Many state and local governments revised their laws in the aftermath of the recession to encourage new businesses. The reasons are clear.
- Underemployment – As of April 2015, the underemployment rate (unemployed but actively looking for work and people employed part-time but looking for full-time work) stood at 14.9%.
- Personal debt – 40 million Americans have $1.2 trillion in student loan debt.
- Difficulty making ends meet – median household income is only $53,046
Additionally, technological and cultural changes result in new opportunities. Consider the following side/main businesses:
If you make a fantastic specialty bread or muffin, you are in luck. Many states revised their cottage food laws, and now people can sell goods baked in their own kitchens through a variety of venues. California’s new law began in 2013, and home bakers can sell directly to consumers through farmer’s markets, roadside stands, and even online. Bakers there can even apply for a “Class B” license and sell their goods to indirect sellers such as restaurants.
Cottage food laws come with several restrictions. Selling foods that have meat or dairy are pretty much prohibited. Some states cap what you can earn from a cottage food operation. In California, cottage food operations could have annual gross sales of $45,000 in 2014 before the operator had to rent commercial kitchen space.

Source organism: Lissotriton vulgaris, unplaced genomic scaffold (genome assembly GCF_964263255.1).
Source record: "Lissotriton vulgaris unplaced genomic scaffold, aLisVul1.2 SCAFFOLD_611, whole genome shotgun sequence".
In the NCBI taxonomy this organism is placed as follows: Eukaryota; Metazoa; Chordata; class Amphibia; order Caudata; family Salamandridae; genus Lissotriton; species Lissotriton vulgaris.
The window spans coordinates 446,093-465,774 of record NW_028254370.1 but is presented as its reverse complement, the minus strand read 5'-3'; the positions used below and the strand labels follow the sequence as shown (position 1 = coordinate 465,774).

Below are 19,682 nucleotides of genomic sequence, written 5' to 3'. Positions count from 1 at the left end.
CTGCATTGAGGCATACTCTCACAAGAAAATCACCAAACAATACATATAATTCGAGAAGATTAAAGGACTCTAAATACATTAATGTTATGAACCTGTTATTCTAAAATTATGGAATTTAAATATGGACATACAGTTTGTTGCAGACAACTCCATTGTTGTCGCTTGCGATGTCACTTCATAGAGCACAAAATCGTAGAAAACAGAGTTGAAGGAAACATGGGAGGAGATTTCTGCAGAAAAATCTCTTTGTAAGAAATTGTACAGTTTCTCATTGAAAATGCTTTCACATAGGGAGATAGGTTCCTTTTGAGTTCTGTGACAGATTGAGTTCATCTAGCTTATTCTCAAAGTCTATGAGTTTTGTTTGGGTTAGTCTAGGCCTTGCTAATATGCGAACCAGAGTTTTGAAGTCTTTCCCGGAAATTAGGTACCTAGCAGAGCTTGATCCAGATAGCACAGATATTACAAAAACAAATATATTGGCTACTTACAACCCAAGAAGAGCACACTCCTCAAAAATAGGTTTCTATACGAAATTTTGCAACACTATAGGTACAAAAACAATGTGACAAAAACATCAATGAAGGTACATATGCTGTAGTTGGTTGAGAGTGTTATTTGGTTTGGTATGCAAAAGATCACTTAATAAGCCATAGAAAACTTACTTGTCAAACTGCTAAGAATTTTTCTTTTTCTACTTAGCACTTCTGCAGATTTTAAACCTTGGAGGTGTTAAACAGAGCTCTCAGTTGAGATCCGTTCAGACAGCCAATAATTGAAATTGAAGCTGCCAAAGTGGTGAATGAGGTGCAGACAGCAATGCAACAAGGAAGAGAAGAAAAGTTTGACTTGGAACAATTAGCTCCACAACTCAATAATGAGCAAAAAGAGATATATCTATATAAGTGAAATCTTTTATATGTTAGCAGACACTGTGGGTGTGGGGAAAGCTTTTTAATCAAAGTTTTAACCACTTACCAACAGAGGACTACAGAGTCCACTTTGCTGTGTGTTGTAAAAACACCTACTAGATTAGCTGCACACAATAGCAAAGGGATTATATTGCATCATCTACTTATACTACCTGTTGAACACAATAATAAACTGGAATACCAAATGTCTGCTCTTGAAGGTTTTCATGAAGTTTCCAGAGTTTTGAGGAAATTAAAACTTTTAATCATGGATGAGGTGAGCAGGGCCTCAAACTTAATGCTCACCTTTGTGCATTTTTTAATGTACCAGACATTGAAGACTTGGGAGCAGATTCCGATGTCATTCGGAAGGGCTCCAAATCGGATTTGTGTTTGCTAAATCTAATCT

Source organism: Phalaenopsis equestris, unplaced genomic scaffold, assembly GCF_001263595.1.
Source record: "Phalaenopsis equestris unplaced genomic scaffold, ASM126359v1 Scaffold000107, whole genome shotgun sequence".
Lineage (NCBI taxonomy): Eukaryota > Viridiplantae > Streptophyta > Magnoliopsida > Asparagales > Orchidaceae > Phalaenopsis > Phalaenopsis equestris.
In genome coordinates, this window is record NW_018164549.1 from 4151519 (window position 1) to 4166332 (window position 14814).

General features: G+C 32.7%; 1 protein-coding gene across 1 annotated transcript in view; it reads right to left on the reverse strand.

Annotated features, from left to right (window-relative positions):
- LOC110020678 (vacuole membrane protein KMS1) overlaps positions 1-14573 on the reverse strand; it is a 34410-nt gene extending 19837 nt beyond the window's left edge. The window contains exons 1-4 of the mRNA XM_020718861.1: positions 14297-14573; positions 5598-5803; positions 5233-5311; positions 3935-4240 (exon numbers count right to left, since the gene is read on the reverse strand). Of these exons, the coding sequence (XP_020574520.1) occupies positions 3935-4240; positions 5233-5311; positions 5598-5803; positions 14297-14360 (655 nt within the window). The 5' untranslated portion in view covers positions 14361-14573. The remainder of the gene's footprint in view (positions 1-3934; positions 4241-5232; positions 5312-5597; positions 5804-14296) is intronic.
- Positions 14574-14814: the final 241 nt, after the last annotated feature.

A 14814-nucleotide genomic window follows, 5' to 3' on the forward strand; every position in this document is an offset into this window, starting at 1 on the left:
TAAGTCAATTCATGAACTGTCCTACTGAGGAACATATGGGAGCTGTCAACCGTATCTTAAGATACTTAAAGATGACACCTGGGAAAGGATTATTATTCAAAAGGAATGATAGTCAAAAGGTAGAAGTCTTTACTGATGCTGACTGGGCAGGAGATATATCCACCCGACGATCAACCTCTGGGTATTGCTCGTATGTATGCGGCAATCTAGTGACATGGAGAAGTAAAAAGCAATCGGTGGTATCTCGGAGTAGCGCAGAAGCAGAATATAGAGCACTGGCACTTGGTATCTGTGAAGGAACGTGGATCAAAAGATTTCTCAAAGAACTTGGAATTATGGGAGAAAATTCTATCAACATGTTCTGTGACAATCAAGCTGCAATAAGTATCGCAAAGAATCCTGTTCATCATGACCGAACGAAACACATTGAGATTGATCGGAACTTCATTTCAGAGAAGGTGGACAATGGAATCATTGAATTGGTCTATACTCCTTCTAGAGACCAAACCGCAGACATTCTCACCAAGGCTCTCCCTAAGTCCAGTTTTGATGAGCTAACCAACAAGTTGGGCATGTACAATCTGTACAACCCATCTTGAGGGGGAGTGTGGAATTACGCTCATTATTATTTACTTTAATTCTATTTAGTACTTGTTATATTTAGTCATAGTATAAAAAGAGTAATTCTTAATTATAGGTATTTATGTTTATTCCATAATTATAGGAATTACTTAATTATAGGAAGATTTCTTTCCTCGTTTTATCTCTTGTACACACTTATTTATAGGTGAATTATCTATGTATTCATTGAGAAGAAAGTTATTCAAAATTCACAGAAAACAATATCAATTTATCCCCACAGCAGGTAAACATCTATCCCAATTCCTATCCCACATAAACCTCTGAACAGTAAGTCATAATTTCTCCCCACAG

Did your friends turn to you for help with English and Math classes? Are you a teacher looking to make extra money? You should consider tutoring.
Tutoring is big business in America with revenues of $4 billion annually. Parents want to address academic concerns. In response, some areas deregulated zoning laws to allow individuals to tutor more than one person at a time. These changes permit people to tutor a group of three students as opposed to just one student at a time. Skype allows someone to tutor students from the comfort of his or her home.
Marijuana for recreational use is legal in 4 states. Marijuana legalization is on the ballot in Nevada in 2016, and advocates hope to have ballot initiatives in states such as California and Massachusetts for that election. With these changes, you might wonder if investing in a marijuana business is for you.
Marijuana is still illegal at the federal level. There is a risk that a new administration will crack down on marijuana businesses. You also have to be conscientious of how state laws are written. In Florida, only 21 of the 7,001 nurseries in the state are eligible for licenses to grow medical marijuana.
Factors to Consider
Make sure to check that you have the appropriate permits and insurance if you start a home-based business. Talk to a lawyer so you have a legal structure (i.e. sole proprietorship, LLC) that is right for you. Examine investments carefully to avoid fraud and limit difficulties.
Media discussions about regulations frequently concern federal agencies such as the EPA. However, state and local laws often have a strong impact on business opportunities. As a citizen, make sure you hold politicians pass regulations based on public health and safety, not fear and favoritism.